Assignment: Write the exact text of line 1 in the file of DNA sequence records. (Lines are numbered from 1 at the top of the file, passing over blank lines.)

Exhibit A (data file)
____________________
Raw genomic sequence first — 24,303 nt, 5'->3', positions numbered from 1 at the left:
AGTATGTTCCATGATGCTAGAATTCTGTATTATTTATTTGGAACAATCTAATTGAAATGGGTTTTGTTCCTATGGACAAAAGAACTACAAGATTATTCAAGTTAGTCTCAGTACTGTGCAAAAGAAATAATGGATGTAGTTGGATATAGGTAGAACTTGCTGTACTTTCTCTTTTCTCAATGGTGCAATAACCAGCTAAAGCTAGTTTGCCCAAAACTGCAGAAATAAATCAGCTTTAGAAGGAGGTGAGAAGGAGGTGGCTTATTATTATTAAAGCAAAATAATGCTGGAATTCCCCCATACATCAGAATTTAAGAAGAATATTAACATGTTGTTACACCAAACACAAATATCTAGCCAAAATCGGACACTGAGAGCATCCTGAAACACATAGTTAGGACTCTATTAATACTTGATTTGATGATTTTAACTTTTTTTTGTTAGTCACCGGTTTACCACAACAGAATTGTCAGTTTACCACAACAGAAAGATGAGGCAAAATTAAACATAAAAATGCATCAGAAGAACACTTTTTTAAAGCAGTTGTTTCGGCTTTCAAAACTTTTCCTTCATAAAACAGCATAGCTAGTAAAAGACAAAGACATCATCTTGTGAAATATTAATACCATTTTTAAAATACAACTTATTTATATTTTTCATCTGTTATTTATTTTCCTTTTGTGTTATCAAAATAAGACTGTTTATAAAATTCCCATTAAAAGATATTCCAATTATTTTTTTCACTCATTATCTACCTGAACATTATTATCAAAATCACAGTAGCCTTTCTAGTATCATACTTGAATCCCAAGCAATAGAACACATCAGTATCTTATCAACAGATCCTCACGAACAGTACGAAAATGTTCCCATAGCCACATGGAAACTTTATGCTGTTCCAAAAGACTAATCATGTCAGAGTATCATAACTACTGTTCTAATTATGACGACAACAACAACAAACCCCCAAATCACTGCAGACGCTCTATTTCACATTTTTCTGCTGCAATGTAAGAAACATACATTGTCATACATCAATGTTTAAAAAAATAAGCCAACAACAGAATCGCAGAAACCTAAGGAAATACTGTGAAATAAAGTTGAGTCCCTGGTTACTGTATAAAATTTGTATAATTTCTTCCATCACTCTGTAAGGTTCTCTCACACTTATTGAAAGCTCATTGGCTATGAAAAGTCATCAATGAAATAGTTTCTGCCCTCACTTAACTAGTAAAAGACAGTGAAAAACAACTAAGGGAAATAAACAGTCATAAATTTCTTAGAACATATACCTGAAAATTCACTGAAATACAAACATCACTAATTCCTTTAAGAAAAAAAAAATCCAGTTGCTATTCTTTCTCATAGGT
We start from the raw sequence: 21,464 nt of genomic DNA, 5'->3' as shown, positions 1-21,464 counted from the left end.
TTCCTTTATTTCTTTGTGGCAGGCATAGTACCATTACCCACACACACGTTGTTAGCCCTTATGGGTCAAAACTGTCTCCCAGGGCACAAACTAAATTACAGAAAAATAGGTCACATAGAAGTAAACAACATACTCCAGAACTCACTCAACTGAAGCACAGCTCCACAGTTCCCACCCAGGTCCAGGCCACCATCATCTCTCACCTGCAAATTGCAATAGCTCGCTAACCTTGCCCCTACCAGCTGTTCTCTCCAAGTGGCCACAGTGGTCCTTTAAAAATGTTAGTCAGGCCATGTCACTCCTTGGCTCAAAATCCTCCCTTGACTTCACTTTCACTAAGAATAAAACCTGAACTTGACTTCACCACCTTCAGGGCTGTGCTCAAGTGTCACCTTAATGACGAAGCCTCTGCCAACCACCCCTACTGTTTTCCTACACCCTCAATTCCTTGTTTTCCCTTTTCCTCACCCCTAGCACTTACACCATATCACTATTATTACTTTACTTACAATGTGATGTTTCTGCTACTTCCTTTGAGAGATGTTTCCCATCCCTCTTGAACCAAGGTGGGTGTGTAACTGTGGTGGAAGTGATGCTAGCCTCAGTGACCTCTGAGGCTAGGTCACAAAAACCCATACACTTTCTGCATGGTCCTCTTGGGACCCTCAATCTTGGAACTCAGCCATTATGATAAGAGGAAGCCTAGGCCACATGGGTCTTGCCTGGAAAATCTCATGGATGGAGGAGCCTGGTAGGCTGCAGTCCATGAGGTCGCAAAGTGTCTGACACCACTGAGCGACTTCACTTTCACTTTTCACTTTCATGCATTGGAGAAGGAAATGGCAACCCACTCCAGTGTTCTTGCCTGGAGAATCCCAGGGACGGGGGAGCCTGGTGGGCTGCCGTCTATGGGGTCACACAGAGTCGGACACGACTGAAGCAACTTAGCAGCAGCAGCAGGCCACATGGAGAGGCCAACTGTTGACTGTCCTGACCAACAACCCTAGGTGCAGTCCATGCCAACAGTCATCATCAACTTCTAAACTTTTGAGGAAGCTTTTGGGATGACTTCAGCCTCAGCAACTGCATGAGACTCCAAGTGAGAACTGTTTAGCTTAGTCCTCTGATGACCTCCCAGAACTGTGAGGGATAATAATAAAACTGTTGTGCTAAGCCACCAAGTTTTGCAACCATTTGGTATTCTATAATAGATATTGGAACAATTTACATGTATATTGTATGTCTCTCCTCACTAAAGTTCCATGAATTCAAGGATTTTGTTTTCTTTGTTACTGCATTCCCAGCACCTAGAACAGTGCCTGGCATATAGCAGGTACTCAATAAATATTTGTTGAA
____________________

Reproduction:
Raw genomic sequence first — 24,303 nt, 5'->3', positions numbered from 1 at the left: